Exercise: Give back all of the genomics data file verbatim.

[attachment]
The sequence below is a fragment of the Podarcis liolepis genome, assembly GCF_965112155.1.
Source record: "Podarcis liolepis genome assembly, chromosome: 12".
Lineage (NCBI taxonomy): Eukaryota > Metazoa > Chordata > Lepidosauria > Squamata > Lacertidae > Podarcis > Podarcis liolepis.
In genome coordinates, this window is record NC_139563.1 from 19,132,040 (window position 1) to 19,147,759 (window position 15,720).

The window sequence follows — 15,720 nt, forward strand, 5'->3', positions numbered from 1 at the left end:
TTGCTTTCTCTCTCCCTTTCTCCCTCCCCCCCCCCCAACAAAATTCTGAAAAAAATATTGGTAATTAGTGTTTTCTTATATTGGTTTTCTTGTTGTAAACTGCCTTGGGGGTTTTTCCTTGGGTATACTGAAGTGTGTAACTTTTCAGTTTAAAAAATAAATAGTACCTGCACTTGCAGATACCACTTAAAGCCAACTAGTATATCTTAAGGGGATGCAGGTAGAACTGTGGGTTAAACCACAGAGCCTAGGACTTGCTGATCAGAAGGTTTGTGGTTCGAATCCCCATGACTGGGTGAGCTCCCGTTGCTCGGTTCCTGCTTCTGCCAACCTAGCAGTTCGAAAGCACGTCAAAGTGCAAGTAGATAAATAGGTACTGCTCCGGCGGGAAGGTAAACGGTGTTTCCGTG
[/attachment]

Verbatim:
The sequence below is a fragment of the Podarcis liolepis genome, assembly GCF_965112155.1.
Source record: "Podarcis liolepis genome assembly, chromosome: 12".
Lineage (NCBI taxonomy): Eukaryota > Metazoa > Chordata > Lepidosauria > Squamata > Lacertidae > Podarcis > Podarcis liolepis.
In genome coordinates, this window is record NC_139563.1 from 19,132,040 (window position 1) to 19,147,759 (window position 15,720).

The window sequence follows — 15,720 nt, forward strand, 5'->3', positions numbered from 1 at the left end:
TTGCTTTCTCTCTCCCTTTCTCCCTCCCCCCCCCCCAACAAAATTCTGAAAAAAATATTGGTAATTAGTGTTTTCTTATATTGGTTTTCTTGTTGTAAACTGCCTTGGGGGTTTTTCCTTGGGTATACTGAAGTGTGTAACTTTTCAGTTTAAAAAATAAATAGTACCTGCACTTGCAGATACCACTTAAAGCCAACTAGTATATCTTAAGGGGATGCAGGTAGAACTGTGGGTTAAACCACAGAGCCTAGGACTTGCTGATCAGAAGGTTTGTGGTTCGAATCCCCATGACTGGGTGAGCTCCCGTTGCTCGGTTCCTGCTTCTGCCAACCTAGCAGTTCGAAAGCACGTCAAAGTGCAAGTAGATAAATAGGTACTGCTCCGGCGGGAAGGTAAACGGTGTTTCCGTG